Taking the Farkas Challenge: An Historic Month in the Twilight of Passenger Trains Era in Akron

Farkas Beach

Being invited to visit the home of John Beach to view his slides is akin to attending a private dinner party at the home of Iron Chef Michael Symon. You are in a treat you will long remember.

John has dutifully and skillfully chronicled the Northeast Ohio railroad scene in color slides since the 1950s. When he dips into his collection you are going to feel that you’ve gone back in time.

Much of his work has been done around his hometown of Massillon, but he got up to Akron at times.

In January 1970, the Erie Lackawanna was about to discontinue its last intercity passenger train, the Chicago-Hoboken, New Jersey, Lake Cities.

John and his son Dave, an outstanding photographer in his own right, got out on a cold day to shoot the Lake Cities a few days before it made its last runs.

But John also photographed a Baltimore & Ohio train that also was days away from making its last trip west of Akron.

Shown is the westbound Diplomat at Akron Union Depot in what is my nomination on John’s behalf for the Farkas challenge.

This image has made at a historic time with the EL about to exit the intercity passenger business and the B&O curtailing its service to what would prove to be its final pre-Amtrak offering.

By the end of the month, Akron would have just one passenger train to Chicago, the B&O’s famed Capitol Limited. But on this day it had three.

In 16 months Akron won’t have any intercity passenger service at all, a situation that would not be remedied for another 20 years.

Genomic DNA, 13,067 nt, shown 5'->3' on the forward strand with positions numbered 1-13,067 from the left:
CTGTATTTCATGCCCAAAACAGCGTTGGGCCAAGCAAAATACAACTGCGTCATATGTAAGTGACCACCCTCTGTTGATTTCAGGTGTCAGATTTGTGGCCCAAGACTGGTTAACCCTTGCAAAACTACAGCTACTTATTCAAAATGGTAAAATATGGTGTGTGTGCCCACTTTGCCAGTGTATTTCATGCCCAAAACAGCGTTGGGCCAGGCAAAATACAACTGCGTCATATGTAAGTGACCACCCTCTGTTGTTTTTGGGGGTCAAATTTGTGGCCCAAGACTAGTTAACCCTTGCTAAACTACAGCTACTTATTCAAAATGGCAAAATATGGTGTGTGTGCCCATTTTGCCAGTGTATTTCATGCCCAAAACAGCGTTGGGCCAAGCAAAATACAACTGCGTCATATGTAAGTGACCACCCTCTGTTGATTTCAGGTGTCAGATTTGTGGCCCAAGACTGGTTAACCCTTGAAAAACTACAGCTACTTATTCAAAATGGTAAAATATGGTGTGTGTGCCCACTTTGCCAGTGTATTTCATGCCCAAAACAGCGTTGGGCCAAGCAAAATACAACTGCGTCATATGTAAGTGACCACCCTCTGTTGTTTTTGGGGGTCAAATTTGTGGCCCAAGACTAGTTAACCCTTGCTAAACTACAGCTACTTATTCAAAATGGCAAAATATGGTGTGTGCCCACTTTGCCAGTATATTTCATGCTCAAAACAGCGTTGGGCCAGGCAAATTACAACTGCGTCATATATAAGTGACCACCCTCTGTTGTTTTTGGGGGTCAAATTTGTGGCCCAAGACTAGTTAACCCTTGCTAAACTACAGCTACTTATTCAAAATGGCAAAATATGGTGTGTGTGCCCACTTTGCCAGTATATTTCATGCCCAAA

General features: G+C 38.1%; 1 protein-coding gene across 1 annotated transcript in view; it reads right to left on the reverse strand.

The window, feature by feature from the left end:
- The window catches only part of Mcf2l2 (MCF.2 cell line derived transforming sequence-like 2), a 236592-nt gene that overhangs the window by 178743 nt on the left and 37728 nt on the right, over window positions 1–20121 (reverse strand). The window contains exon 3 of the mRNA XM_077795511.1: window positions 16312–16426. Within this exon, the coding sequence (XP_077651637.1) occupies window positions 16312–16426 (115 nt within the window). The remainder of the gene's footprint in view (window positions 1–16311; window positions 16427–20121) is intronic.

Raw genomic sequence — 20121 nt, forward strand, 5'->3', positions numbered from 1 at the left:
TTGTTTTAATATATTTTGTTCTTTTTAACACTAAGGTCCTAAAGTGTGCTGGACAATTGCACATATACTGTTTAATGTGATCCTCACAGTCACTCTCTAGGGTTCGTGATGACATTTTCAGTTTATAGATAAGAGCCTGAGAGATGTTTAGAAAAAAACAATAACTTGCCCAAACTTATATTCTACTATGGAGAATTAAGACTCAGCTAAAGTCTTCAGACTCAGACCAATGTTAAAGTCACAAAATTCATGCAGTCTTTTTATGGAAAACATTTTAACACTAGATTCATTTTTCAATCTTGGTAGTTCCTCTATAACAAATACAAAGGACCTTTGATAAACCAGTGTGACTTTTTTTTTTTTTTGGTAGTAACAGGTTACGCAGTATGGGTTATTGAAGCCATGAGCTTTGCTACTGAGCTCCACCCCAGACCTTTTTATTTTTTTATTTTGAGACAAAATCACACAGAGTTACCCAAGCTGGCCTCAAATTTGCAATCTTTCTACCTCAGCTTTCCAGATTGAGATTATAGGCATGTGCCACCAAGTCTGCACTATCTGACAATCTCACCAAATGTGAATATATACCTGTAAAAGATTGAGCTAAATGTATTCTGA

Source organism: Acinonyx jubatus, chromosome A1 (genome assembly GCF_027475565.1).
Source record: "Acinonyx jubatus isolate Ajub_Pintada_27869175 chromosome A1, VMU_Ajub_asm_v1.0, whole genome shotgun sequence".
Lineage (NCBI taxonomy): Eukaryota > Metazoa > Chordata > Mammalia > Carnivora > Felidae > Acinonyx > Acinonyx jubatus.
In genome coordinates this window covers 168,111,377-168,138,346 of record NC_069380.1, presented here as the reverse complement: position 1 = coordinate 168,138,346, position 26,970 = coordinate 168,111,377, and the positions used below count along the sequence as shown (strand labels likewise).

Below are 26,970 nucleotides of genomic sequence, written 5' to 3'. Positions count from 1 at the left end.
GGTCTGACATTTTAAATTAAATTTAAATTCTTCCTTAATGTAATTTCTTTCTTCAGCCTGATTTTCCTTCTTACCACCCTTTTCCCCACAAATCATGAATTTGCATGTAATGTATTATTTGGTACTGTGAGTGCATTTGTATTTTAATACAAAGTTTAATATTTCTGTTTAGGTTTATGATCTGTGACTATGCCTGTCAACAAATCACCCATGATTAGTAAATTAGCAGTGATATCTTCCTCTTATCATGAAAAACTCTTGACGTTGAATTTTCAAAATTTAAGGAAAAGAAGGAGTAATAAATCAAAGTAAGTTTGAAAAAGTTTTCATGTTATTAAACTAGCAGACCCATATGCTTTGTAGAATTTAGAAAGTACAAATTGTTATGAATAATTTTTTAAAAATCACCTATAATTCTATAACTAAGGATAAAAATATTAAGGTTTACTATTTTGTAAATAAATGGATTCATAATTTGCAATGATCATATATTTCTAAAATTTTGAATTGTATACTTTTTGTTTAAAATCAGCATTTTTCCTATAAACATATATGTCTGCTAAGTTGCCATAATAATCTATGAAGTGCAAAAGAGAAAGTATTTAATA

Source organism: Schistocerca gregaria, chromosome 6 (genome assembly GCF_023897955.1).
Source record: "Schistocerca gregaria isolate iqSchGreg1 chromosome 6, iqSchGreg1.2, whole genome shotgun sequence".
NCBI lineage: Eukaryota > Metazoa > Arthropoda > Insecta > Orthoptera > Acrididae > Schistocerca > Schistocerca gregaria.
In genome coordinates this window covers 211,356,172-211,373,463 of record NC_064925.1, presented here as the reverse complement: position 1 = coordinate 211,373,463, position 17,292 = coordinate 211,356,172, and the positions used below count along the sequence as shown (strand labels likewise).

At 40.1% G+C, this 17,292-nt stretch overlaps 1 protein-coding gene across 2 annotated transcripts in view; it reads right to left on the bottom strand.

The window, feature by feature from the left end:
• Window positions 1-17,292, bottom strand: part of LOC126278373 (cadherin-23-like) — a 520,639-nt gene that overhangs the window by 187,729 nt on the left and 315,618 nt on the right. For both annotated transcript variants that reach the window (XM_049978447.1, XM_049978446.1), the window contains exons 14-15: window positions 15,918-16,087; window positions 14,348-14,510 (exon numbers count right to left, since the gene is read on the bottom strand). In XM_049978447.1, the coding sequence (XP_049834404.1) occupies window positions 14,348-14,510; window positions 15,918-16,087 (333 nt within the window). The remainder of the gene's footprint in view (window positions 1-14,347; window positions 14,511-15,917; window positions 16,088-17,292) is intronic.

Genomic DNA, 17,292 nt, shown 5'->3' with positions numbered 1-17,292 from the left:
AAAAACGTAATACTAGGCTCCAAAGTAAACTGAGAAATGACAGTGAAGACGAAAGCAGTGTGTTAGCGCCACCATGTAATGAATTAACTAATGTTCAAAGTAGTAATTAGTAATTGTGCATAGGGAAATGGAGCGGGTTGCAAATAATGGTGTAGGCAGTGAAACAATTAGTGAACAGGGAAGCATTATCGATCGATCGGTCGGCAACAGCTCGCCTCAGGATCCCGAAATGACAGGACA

Train stations have historically been the front door to places large and small in America.

Akron fought a decades-long campaign to get a new station, which opened in April 1950. It was a fine facility, but would be used for just over 20 years.

The consist of B&O train No. 7 reflects the twilight era of railroad-operated intercity passenger service.

Just one E8A is needed to pull a train that has three head-end cars and three passenger cars. Chances are the on-off count today was not very high.

Before the end of the month No. 7 and its counterpart No. 8, the Gateway, will be operating between Akron and Washington as the Shenandoah.

Also in the image is another Akron landmark that has appeared in countless photographs of Akron railroads.

The twin spires of St. Bernard Catholic Church soar over Akron from its home at Broadway Street and University Avenue.

St Bernard has been the one constant in all of those railroad photographs made in downtown Akron. Railroad companies have come and gone, but the church has always been there as though acting as a silent witness to the changes going on around it over time .

Photograph by John Beach, Article by Craig Sanders

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One Response to “Taking the Farkas Challenge: An Historic Month in the Twilight of Passenger Trains Era in Akron”

  1. Bob Says:

    John’s photo beautifully captures the last years of the B&O passenger trains in Akron. From The “Akron” sign on the left to the wind blowing the snow off the roof of the cars to the walk bridge over the tracks, these details make the image come alive. The roads might be snow-covered and slippery, but the train would get through to its destination.
    Thanks for posting this.

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